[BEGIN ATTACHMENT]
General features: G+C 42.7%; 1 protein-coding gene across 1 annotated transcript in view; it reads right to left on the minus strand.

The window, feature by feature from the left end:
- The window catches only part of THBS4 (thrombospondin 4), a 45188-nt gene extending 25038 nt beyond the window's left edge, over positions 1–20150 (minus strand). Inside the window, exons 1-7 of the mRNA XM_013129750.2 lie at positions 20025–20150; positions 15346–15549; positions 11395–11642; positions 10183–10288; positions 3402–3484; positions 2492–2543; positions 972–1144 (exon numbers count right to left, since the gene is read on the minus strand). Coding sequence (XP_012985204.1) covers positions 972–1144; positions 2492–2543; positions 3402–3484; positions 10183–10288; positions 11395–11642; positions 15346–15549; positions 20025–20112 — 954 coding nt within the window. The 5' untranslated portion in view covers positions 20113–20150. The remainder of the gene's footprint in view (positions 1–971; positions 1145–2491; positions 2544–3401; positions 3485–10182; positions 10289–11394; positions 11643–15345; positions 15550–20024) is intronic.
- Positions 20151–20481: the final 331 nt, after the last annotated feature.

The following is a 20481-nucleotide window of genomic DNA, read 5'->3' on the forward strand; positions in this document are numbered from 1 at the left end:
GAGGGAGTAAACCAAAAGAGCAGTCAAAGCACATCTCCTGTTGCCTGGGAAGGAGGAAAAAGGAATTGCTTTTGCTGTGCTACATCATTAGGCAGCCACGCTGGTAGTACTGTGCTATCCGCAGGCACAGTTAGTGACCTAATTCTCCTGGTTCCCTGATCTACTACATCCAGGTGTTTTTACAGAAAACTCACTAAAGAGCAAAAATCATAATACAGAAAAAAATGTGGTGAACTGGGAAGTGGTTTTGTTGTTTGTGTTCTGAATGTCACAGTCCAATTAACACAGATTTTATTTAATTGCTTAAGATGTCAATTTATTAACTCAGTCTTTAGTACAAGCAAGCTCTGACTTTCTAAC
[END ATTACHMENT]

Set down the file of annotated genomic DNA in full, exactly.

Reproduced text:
General features: G+C 42.7%; 1 protein-coding gene across 1 annotated transcript in view; it reads right to left on the minus strand.

The window, feature by feature from the left end:
- The window catches only part of THBS4 (thrombospondin 4), a 45188-nt gene extending 25038 nt beyond the window's left edge, over positions 1–20150 (minus strand). Inside the window, exons 1-7 of the mRNA XM_013129750.2 lie at positions 20025–20150; positions 15346–15549; positions 11395–11642; positions 10183–10288; positions 3402–3484; positions 2492–2543; positions 972–1144 (exon numbers count right to left, since the gene is read on the minus strand). Coding sequence (XP_012985204.1) covers positions 972–1144; positions 2492–2543; positions 3402–3484; positions 10183–10288; positions 11395–11642; positions 15346–15549; positions 20025–20112 — 954 coding nt within the window. The 5' untranslated portion in view covers positions 20113–20150. The remainder of the gene's footprint in view (positions 1–971; positions 1145–2491; positions 2544–3401; positions 3485–10182; positions 10289–11394; positions 11643–15345; positions 15550–20024) is intronic.
- Positions 20151–20481: the final 331 nt, after the last annotated feature.

The following is a 20481-nucleotide window of genomic DNA, read 5'->3' on the forward strand; positions in this document are numbered from 1 at the left end:
GAGGGAGTAAACCAAAAGAGCAGTCAAAGCACATCTCCTGTTGCCTGGGAAGGAGGAAAAAGGAATTGCTTTTGCTGTGCTACATCATTAGGCAGCCACGCTGGTAGTACTGTGCTATCCGCAGGCACAGTTAGTGACCTAATTCTCCTGGTTCCCTGATCTACTACATCCAGGTGTTTTTACAGAAAACTCACTAAAGAGCAAAAATCATAATACAGAAAAAAATGTGGTGAACTGGGAAGTGGTTTTGTTGTTTGTGTTCTGAATGTCACAGTCCAATTAACACAGATTTTATTTAATTGCTTAAGATGTCAATTTATTAACTCAGTCTTTAGTACAAGCAAGCTCTGACTTTCTAAC